Viking Empires

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Cambridge University Press, May 5, 2005 - History - 447 pages
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Viking Empires is a definitive new history of five hundred years of Viking civilization and the first study of the global implications of the expansion, integration, and reorientation of the Viking World. From the first contact in the 790s, the book traces the political, military, social, cultural and religious history of the Viking Age from Iceland to Lithuania. The authors show that it is no longer possible to understand the history of the Norman Conquest, the successes of David I of Scotland, or German settlement in Poland, Prussia and the Baltic States without integrating the internal history of Scandinavia. The book concludes with a new account of the end of the Viking era, arguing that there was no sudden decline but only the gradual absorption of the Scandinavian kingdoms into the larger project of the crusades and a refocusing of imperial ambitions on the Baltic States and Eastern Europe. The authors, experts in Scottish history, medieval studies, and law, have taught a course on Viking history to undergraduates at the University of Aberdeen for a number of years.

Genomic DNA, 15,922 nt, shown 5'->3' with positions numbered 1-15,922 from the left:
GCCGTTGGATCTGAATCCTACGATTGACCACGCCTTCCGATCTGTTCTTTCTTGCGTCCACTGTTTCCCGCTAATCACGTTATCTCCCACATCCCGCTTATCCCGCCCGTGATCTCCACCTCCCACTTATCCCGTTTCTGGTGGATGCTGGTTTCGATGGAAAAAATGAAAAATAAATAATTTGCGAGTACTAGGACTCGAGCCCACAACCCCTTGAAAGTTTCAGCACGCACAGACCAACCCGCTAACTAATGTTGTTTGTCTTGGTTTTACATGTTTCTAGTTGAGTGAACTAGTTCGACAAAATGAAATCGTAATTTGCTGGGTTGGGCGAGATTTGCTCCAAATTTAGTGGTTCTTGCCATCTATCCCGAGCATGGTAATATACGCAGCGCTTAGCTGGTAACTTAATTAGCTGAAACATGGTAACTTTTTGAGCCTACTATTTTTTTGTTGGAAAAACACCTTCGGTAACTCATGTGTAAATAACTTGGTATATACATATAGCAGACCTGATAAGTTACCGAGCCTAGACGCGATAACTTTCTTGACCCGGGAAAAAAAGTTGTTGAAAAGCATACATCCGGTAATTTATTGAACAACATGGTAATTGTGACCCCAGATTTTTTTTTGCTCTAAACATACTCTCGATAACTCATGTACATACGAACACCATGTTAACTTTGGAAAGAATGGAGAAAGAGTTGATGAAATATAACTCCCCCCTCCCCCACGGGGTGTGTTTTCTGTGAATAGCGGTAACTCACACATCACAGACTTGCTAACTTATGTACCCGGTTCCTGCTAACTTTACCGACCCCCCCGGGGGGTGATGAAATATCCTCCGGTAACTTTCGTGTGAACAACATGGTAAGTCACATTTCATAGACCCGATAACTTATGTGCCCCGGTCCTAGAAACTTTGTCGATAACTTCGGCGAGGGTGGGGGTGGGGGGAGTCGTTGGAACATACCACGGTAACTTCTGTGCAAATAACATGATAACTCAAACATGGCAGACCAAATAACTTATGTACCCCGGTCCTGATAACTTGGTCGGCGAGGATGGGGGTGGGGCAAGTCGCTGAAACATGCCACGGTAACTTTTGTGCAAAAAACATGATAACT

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Contents

Viking raiders Scandinavian kingdoms and the wider world
1
The beginnings
7
First contact England and the continent
54
Ireland and Scotland
81
A water world
118
Conquest and integration c 9501260
170
The Second Viking Age in England c 9701066
184
The Irish Sea
217
Orkney and Shetland
265
Crossing the North Atlantic
299
Sailing the North Atlantic
328
Scandinavia and European integration reform and rebirth
352
Conclusions
393
Bibliography
401
Index
426
Copyright

Scotland and the Vikings
241

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About the author (2005)

Frederik Pedersen is Lecturer in History at the University of Aberdeen. He is the author of Marriage Disputes in Medieval England (2000).

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